Now let’s prepare the harvester Chia. Type:
.\chia.exe stop all -d
This will ensure that Chia will not run (it should not be). You can also specify where plotss are scanned on this node by entering.
.\chia.exe plots show
Simply enter “chia” or “.\chia.exe” will also show a list of options and you can check the parameters by appending -h (eg “.\chia.exe plots -h”). Another potentially useful command: “.\chia.exe plots check” will test all plots, tell you how many there are and make sure they are all valid. Warning: If you have a lot of plots, it will take some time.
And here’s the important part, configuring the harvester node options.
.\chia.exe init -c [Your CA folder location]
In example, you can see that he imported CA configuration files from the host computer (Ryzen5900X) to the local computer. We’re almost done. Now enter:
.\chia.exe configure –set-farmer-peer [Main PC IP Address]:8447
“8447” specifies the port to use, which is 8447 by default – you can change it, but we don’t solve it here. We’re almost done. One last command:
.\chia.exe start harvester -r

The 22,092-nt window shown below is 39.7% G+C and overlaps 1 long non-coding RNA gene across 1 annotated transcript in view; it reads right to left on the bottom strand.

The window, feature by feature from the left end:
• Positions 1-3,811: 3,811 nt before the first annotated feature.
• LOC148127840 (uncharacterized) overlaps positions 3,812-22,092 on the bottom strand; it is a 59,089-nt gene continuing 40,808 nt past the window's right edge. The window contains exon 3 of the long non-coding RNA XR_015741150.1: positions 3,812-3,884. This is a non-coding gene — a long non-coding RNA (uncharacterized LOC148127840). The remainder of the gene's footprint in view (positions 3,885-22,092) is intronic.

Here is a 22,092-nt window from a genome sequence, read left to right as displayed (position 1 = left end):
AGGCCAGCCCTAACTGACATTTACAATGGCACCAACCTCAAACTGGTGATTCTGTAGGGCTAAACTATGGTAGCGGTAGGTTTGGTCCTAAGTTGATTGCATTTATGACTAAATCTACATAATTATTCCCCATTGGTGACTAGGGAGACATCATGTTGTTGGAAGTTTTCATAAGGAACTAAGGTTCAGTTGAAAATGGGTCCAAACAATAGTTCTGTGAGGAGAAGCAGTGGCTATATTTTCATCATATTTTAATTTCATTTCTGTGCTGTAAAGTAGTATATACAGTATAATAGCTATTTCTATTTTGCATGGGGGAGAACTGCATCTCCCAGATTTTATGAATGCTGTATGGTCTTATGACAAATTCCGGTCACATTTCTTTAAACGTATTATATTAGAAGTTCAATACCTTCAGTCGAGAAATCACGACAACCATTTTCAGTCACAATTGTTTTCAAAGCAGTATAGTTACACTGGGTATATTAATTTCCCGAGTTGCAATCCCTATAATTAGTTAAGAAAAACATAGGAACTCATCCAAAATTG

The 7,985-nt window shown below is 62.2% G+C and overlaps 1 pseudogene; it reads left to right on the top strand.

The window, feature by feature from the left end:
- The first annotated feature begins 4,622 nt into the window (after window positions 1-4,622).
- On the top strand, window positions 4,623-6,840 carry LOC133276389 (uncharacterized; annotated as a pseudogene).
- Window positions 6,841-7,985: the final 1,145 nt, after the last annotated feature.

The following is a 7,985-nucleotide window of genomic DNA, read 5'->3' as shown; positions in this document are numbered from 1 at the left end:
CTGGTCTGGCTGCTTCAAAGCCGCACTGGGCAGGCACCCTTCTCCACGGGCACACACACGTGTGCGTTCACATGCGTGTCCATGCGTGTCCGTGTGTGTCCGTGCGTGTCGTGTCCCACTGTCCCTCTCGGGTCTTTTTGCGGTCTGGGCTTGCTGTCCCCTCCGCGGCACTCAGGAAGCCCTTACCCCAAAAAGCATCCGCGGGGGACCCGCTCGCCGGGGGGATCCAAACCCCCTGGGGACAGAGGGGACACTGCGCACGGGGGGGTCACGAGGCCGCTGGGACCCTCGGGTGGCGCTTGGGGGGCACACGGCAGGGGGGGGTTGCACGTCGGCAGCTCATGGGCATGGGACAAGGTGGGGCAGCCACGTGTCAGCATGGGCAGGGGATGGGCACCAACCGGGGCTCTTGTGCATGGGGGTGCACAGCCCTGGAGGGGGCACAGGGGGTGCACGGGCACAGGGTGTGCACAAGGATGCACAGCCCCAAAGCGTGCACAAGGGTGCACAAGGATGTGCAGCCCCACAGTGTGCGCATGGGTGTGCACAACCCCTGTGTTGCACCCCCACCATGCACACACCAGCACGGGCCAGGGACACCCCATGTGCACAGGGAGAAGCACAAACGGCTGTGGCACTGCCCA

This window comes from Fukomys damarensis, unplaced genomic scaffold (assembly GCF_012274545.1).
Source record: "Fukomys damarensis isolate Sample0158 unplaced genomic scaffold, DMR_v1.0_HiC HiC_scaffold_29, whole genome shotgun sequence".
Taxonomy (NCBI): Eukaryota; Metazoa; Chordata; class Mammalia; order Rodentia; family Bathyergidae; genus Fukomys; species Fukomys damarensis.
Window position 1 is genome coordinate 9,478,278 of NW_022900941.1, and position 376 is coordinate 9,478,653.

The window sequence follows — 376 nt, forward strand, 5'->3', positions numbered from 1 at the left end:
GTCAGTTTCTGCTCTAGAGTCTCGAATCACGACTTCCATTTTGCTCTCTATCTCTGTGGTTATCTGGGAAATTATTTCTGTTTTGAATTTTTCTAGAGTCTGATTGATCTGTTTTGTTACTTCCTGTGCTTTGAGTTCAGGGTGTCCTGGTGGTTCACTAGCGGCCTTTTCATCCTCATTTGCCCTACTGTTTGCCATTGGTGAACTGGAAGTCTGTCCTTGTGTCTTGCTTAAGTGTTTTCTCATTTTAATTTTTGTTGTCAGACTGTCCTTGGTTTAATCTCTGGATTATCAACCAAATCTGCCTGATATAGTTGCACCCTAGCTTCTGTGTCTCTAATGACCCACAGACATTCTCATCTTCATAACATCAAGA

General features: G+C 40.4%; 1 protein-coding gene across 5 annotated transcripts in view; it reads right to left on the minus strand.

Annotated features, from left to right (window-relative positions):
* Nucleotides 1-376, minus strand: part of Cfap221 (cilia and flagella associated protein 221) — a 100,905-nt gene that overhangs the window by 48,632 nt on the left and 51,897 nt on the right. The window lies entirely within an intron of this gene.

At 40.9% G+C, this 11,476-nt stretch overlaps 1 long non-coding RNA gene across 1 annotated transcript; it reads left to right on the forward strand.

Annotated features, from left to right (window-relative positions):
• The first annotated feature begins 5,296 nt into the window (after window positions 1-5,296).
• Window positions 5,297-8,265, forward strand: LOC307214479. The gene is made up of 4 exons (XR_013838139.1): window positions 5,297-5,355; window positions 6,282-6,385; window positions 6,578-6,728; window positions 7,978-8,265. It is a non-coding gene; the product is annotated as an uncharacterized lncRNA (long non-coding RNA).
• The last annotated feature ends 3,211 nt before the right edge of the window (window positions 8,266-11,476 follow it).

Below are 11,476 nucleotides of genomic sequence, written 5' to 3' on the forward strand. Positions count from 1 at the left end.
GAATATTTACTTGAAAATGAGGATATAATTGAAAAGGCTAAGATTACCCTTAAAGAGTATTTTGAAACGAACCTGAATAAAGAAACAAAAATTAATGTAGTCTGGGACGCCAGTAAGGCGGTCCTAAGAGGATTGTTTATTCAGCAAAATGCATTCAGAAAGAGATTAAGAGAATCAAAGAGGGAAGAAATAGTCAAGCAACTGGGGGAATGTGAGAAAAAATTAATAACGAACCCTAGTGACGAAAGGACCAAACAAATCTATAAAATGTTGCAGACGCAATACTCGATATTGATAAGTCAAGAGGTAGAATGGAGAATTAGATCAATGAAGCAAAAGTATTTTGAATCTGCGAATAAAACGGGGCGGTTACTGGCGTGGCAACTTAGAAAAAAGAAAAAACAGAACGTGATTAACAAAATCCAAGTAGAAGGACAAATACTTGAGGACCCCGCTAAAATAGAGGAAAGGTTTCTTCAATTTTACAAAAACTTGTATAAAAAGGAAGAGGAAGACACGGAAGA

This will start your secondary computer as a hartvester node and the “-r” character is for restart (just in case). When done, go to the Chia app on your host computer and look at the Farm screen and you should see your active harvesters. About every ten seconds, the Chia network should issue a new prompt, to which your main node can now respond, along with a harvester checking all connected plots.
How to run Harvester Chia automatically
You may want to schedule the above harvester Chia to start automatically when you start your computer. This is not too difficult with Windows Task Scheduler. The following screen will welcome you (resize and resize as needed to see everything).
This may seem a little scary, but you can ignore everything there is. Scroll right and click Create Task… to add a new scheduled item.
On the General tab, give your task a name, something catchy like “Start Harvester Chia.” You can also add a description if you want, but it’s not required. Check the option for running whether the user is logged in or not, and configure it for Windows 10. Next, on the Triggers tab add a new trigger, set it to “At startup.”